Keep From All Thoughtful Men: How U.S. Economists Won World War IIby James G. Lacey
This ground-breaking work overturns accepted historical dogma on how World War II strategy was planned and implemented. Refuting the long-accepted notion that the avalanche of munitions which poured forth from American factories defeated the Axis powers, it examines exactly how this miracle of production was organized and integrated into Allied strategy and operations… See more details below
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This ground-breaking work overturns accepted historical dogma on how World War II strategy was planned and implemented. Refuting the long-accepted notion that the avalanche of munitions which poured forth from American factories defeated the Axis powers, it examines exactly how this miracle of production was organized and integrated into Allied strategy and operations. In doing so, it is the first book to show how revolutions in statistics and finance forever changed the nature of war, overturning three millennia of the making of grand strategy. Jim Lacey argues that manpower and the capacity to produce more munitions gave out long before the money did.
While the book relates the overall story of how economics dictated war planning at the highest levels, more specifically it tells how three obscure economists came to have more influence on the conduct of the war than the Joint Chiefs. Lacey further contends that the nation s basic strategy, known as the Victory Plan, had nothing to do with Gen. Albert Wedemeyer, despite the general s widely accepted claims that he formulated the plan. The author also is the first to correct to a long-standing fallacy that Army Chief of Staff Gen. George Marshall went to the Casablanca conference determined to push hard for a 1943 invasion of Northern Europe. A check of the conference minutes proved that the Army s official history purposely left out important information or misquoted the principals, according to Lacey, and that the idea of a 1943 invasion had been given up months before. He also makes extensive use of recently uncovered documents and histories written by members of the Joint staff that Lacey discovered misfiled in the National Archives. This first full study of the civil-military fight offers an entirely new perspective of World War II.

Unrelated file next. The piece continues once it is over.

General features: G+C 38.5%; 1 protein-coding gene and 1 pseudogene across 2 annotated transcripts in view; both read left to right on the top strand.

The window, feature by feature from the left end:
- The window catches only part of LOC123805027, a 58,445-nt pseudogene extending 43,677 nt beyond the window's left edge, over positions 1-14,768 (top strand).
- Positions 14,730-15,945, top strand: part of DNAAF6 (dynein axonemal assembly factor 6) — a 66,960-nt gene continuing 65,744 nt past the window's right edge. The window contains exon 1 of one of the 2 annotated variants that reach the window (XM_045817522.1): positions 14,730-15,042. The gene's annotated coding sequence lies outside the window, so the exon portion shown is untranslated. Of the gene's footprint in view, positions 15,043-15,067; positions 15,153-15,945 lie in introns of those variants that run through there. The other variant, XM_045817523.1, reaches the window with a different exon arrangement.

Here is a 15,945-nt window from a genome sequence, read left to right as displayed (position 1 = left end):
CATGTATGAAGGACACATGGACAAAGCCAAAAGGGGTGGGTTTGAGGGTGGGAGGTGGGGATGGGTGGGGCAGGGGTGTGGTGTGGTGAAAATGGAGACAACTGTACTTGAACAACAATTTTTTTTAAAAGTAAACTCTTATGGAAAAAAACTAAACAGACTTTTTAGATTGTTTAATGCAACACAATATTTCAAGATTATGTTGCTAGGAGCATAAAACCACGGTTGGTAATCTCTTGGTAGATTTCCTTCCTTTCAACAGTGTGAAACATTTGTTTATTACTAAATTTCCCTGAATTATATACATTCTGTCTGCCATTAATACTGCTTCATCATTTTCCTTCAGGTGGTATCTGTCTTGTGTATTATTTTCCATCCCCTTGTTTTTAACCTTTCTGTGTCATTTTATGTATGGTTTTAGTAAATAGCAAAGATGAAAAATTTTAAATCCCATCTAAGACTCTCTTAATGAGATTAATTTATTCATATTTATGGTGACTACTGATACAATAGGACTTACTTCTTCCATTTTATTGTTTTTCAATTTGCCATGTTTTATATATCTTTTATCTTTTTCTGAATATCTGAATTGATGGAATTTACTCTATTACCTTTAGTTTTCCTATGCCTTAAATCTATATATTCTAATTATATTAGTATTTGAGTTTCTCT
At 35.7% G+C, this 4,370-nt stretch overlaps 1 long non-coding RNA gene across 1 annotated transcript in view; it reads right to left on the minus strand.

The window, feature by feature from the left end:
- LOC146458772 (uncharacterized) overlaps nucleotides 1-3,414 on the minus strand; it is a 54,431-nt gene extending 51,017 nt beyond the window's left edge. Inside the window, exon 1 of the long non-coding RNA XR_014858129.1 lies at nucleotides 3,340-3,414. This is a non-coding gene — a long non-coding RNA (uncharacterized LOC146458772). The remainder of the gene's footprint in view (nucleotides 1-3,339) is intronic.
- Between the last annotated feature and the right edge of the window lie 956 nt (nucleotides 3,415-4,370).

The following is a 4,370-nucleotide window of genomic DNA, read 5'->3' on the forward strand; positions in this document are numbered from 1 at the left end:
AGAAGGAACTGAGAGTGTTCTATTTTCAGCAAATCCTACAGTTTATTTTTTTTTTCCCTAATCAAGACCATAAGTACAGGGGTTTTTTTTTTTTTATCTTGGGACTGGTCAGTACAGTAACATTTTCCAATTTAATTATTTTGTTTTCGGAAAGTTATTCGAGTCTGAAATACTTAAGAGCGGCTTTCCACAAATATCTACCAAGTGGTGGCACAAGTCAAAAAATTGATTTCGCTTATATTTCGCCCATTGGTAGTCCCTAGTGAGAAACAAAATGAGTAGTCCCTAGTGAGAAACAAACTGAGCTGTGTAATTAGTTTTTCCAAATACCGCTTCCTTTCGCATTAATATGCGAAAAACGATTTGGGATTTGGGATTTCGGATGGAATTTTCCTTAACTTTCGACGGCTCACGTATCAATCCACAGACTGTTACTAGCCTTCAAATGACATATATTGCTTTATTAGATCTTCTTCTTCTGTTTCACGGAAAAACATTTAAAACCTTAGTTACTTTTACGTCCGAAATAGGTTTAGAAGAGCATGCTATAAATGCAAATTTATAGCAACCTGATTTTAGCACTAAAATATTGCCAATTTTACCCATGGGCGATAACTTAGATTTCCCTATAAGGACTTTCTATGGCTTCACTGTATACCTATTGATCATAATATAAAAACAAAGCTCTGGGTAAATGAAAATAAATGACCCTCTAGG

- Naval Institute Press
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For the medicine cats. Other med cats and Farrah teach them.
The author in the opening pages vividly and compellingly argues for the importance of studying economic aspects of war. From resource abundance to resource utilization to the financing of war: these are key factors in determining wars' outcomes. World War II of course was no exception. The book's descriptions and introduction however don't convey to the prospective reader that the true subject of the book is not so much economic planning as the US's planning (or lack thereof) through 1941 and, once the war started, the decision to postpone the invasion of Europe from 1943 to 1944, due to insufficient military resources having been accumulated. Moroever, economists had been able to estimate that timeline in late 1941, when the military planners (according to this book) were either clueless or disinterested (and when the US entered the war, were still unable to do proper planning/synchronization of military needs and economic resources). The reader will gain an appreciation for the importance of economic principles in the waging of war, and for the planning (or lack thereof) that the US engaged in prior to and during the first half of WW II. But it's a narrow topic, with the key players being mostly unrecognizable names (although economists will recognize and appreciate Simon Kuznets' contributions). The author tries to make the narrative exciting and interesting, but the material is inherently dry and the authors' writing skills are not up to the challenge. His explanations of the more complex economic topics lack clarity; at one point I re-read a paragraph six times and still could not figure out what the author was trying to say. When I read the next paragraph I finally realized that he was trying to describe what economists call "monetizing the debt". I don't criticize the author for failing to use that phrase -- it would be useful only to a reader who was an economist or an advanced economics students -- but I do criticize the author for failing to provide a clear explanation for the lay reader. Thankfully most of the book doesn't require explanations of complex phenomena and the author conveys them clearly enough.